Washington University School of Law
Since 1986, when William H. Rehnquist was confirmed as the sixteenth Chief Justice of the United States, the Supreme Court has virtually rewritten the entire law regarding the First Amendment’s Religion Clauses. With respect to the Free Exercise Clause, the Court, in its 1990 Employment Division v. Smith decision, reversed years of jurisprudence and held that the First Amendment does not entitle religious believers to exemptions from neutral laws of general application. On the Establishment Clause side, the Court recently overturned a series of its earlier decisions on its way to creating a body of law quite amenable to the funding of religious organizations. As long as government money passes through the hands of private individuals who themselves choose how to spend that money from a set of options that does not encourage religious choices, the arrangement will be constitutional. With regard to legislative accommodations for religion, the Court has made clear that legislatures have significant leeway to grant exemptions to religious believers from general laws, subject only to a few important limitations. Most recently, in Locke v. Davey, the Court granted political decision-makers parallel authority to accommodate religious non-belief by holding that the state of Washington could refuse to fund theology majors from its general college scholarship program.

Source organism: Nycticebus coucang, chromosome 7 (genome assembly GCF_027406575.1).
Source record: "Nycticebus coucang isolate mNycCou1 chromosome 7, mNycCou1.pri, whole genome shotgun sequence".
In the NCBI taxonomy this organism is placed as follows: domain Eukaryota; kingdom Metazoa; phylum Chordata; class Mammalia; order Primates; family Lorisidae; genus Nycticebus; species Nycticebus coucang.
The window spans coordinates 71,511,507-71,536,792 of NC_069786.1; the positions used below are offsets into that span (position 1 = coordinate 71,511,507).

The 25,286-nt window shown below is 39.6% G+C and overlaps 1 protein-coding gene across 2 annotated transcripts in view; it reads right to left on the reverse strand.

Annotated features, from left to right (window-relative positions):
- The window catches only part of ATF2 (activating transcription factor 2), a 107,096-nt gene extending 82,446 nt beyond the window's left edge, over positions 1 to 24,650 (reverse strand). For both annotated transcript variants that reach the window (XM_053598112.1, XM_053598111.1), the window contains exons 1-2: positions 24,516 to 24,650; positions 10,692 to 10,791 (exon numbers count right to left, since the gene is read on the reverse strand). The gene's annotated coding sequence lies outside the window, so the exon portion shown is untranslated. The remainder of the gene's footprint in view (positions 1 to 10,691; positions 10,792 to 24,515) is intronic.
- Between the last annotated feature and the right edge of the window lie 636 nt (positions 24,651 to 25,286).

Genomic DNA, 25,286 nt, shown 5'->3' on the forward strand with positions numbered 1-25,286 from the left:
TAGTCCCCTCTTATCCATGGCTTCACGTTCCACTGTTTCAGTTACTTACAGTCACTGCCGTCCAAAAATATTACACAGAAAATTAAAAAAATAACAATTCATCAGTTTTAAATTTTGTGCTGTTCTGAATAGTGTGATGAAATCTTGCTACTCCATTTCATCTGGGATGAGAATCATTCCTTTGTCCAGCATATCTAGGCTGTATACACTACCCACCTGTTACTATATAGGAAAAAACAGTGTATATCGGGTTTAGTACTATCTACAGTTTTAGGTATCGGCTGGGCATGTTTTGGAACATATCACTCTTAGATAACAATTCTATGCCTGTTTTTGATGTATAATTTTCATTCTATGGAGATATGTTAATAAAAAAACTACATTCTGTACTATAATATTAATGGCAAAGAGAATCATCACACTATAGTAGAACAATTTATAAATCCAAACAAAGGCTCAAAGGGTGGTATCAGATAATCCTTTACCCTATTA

Jay D. Wexler,
The Endorsement Court
Washington University Journal of Law & Policy
Available at: https://scholarship.law.bu.edu/faculty_scholarship/1705
Constitutional Law Commons, Courts Commons, Religion Law Commons